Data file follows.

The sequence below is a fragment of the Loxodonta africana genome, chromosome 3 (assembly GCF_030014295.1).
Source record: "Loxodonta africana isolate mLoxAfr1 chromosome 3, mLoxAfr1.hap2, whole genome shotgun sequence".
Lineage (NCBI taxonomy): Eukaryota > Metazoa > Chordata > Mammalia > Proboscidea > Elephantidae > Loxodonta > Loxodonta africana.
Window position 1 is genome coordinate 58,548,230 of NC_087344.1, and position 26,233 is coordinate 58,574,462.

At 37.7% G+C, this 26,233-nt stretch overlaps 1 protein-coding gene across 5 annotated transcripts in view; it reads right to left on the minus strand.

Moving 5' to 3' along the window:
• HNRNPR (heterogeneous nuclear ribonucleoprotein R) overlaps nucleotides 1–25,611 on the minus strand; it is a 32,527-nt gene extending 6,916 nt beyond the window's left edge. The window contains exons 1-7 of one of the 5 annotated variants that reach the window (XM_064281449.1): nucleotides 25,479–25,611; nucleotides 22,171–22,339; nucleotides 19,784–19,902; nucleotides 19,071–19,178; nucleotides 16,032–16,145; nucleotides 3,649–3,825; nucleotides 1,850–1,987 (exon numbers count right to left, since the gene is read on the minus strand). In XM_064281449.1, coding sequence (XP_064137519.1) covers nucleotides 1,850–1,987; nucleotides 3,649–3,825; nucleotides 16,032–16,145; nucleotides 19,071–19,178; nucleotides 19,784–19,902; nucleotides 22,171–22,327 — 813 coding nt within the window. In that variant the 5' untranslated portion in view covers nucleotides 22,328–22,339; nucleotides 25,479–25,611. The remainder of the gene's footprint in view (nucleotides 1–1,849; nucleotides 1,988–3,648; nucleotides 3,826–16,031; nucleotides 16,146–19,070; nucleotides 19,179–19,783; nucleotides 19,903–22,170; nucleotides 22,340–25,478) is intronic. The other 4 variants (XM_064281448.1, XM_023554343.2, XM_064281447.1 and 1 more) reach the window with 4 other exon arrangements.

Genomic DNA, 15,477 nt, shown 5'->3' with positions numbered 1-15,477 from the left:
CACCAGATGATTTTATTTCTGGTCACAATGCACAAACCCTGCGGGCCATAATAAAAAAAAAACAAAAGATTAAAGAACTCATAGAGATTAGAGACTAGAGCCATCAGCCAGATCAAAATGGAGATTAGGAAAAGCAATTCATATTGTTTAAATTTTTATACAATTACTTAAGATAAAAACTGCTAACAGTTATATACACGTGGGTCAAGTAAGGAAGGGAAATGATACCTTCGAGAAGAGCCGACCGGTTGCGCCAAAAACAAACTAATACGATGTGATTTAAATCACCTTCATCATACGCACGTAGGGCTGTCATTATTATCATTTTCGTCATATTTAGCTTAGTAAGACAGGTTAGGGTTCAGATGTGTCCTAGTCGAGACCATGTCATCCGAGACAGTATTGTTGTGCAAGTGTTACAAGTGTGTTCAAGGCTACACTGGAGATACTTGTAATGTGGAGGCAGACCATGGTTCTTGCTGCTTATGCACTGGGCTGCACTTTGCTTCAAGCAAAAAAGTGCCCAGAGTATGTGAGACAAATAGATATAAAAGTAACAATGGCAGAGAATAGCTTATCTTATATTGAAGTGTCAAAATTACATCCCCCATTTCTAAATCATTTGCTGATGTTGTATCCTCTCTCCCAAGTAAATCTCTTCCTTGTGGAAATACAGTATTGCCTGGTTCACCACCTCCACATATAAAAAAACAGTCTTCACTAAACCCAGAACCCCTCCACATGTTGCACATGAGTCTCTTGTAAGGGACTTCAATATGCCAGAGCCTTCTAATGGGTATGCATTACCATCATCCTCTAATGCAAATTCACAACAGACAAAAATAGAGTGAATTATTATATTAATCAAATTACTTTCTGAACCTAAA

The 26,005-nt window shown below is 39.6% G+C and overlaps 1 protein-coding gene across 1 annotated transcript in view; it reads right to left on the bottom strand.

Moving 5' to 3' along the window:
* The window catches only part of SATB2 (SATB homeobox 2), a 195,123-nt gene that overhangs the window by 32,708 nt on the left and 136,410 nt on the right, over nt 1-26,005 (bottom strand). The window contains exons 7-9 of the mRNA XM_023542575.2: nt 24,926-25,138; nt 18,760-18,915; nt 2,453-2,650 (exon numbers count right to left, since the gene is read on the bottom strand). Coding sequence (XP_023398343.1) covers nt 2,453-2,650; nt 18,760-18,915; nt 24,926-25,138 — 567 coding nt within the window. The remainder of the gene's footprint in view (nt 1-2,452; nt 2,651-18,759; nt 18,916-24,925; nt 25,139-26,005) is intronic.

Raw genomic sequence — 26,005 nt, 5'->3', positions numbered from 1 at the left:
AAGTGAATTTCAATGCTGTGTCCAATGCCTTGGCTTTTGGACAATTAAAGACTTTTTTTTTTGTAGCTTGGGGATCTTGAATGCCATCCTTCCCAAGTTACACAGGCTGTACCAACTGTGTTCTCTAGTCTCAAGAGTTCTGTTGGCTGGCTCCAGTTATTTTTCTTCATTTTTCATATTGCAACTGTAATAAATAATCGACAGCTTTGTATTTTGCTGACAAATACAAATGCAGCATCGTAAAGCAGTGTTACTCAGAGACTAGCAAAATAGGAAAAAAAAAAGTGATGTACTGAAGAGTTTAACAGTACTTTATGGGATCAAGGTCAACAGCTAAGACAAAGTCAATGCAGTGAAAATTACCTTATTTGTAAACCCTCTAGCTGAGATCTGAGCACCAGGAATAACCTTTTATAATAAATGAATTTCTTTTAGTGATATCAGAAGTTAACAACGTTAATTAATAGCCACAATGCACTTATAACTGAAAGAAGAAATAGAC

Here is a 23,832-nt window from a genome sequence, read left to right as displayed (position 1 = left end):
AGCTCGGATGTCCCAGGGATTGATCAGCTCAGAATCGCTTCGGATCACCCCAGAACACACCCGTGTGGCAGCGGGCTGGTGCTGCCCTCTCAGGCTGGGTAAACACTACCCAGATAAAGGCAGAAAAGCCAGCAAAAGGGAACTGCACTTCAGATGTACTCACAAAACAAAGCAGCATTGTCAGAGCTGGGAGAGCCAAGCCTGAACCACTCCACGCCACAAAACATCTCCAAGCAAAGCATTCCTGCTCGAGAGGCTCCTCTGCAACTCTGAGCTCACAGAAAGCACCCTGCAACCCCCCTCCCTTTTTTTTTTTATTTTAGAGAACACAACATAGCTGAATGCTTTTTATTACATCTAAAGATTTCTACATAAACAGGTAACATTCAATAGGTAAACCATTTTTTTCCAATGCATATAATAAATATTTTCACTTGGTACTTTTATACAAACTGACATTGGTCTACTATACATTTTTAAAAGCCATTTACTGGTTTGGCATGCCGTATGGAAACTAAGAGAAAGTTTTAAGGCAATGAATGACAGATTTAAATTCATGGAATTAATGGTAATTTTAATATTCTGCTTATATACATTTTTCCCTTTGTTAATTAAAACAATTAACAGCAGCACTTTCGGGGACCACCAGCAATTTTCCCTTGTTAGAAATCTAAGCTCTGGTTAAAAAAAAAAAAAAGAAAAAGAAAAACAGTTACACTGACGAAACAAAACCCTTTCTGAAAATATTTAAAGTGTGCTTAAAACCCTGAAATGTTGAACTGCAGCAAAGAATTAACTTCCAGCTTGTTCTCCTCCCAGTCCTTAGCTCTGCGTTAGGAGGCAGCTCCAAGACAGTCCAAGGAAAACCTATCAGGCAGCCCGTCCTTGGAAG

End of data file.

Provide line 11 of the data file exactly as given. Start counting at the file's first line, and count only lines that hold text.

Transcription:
Moving 5' to 3' along the window: